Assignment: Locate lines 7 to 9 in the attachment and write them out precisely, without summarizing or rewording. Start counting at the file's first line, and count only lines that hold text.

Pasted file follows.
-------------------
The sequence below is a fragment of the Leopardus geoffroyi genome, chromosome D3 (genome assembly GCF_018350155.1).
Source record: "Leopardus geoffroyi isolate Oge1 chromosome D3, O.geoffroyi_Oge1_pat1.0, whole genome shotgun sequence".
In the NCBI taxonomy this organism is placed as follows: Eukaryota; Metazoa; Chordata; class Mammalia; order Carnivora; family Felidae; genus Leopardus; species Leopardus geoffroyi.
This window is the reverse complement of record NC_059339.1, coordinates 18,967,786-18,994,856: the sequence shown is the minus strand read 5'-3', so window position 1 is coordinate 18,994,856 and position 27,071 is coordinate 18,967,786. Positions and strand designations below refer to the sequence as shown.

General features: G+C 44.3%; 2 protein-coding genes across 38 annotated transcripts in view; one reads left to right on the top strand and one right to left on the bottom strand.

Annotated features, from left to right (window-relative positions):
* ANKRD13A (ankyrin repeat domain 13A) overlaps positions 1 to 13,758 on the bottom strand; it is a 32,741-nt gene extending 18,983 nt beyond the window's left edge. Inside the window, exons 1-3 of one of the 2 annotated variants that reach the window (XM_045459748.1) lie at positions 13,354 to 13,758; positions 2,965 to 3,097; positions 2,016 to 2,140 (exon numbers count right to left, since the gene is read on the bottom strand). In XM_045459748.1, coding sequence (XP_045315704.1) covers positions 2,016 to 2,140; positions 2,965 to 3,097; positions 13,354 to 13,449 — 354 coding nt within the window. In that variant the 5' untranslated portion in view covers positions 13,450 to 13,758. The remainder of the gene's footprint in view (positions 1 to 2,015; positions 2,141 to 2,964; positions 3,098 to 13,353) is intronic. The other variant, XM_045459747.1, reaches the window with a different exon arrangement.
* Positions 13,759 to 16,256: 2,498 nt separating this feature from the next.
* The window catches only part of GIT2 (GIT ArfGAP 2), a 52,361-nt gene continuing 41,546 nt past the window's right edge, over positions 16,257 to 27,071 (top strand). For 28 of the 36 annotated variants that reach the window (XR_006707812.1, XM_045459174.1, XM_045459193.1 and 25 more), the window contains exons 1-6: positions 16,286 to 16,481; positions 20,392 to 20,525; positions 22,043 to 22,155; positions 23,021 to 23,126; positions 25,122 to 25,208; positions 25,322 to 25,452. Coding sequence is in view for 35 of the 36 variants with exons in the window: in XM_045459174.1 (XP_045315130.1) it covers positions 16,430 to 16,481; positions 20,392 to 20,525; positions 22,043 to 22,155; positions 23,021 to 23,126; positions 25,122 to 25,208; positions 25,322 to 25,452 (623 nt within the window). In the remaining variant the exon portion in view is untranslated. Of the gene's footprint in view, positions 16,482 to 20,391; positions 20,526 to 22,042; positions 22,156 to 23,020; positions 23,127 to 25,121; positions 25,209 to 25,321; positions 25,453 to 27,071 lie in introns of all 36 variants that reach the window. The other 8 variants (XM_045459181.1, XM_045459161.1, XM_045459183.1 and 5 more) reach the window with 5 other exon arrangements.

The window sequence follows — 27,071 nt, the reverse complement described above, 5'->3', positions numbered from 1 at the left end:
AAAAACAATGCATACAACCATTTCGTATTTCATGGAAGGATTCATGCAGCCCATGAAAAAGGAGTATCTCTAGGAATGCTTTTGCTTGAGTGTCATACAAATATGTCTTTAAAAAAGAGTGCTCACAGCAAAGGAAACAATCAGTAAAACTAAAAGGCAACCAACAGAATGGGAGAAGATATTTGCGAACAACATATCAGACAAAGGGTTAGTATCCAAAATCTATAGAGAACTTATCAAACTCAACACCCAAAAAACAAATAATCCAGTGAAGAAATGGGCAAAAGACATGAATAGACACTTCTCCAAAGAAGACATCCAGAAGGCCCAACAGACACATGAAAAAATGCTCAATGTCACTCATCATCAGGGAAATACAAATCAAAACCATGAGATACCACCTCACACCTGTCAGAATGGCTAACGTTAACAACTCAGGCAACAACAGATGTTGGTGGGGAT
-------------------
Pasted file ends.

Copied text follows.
* ANKRD13A (ankyrin repeat domain 13A) overlaps positions 1 to 13,758 on the bottom strand; it is a 32,741-nt gene extending 18,983 nt beyond the window's left edge. Inside the window, exons 1-3 of one of the 2 annotated variants that reach the window (XM_045459748.1) lie at positions 13,354 to 13,758; positions 2,965 to 3,097; positions 2,016 to 2,140 (exon numbers count right to left, since the gene is read on the bottom strand). In XM_045459748.1, coding sequence (XP_045315704.1) covers positions 2,016 to 2,140; positions 2,965 to 3,097; positions 13,354 to 13,449 — 354 coding nt within the window. In that variant the 5' untranslated portion in view covers positions 13,450 to 13,758. The remainder of the gene's footprint in view (positions 1 to 2,015; positions 2,141 to 2,964; positions 3,098 to 13,353) is intronic. The other variant, XM_045459747.1, reaches the window with a different exon arrangement.
* Positions 13,759 to 16,256: 2,498 nt separating this feature from the next.
* The window catches only part of GIT2 (GIT ArfGAP 2), a 52,361-nt gene continuing 41,546 nt past the window's right edge, over positions 16,257 to 27,071 (top strand). For 28 of the 36 annotated variants that reach the window (XR_006707812.1, XM_045459174.1, XM_045459193.1 and 25 more), the window contains exons 1-6: positions 16,286 to 16,481; positions 20,392 to 20,525; positions 22,043 to 22,155; positions 23,021 to 23,126; positions 25,122 to 25,208; positions 25,322 to 25,452. Coding sequence is in view for 35 of the 36 variants with exons in the window: in XM_045459174.1 (XP_045315130.1) it covers positions 16,430 to 16,481; positions 20,392 to 20,525; positions 22,043 to 22,155; positions 23,021 to 23,126; positions 25,122 to 25,208; positions 25,322 to 25,452 (623 nt within the window). In the remaining variant the exon portion in view is untranslated. Of the gene's footprint in view, positions 16,482 to 20,391; positions 20,526 to 22,042; positions 22,156 to 23,020; positions 23,127 to 25,121; positions 25,209 to 25,321; positions 25,453 to 27,071 lie in introns of all 36 variants that reach the window. The other 8 variants (XM_045459181.1, XM_045459161.1, XM_045459183.1 and 5 more) reach the window with 5 other exon arrangements.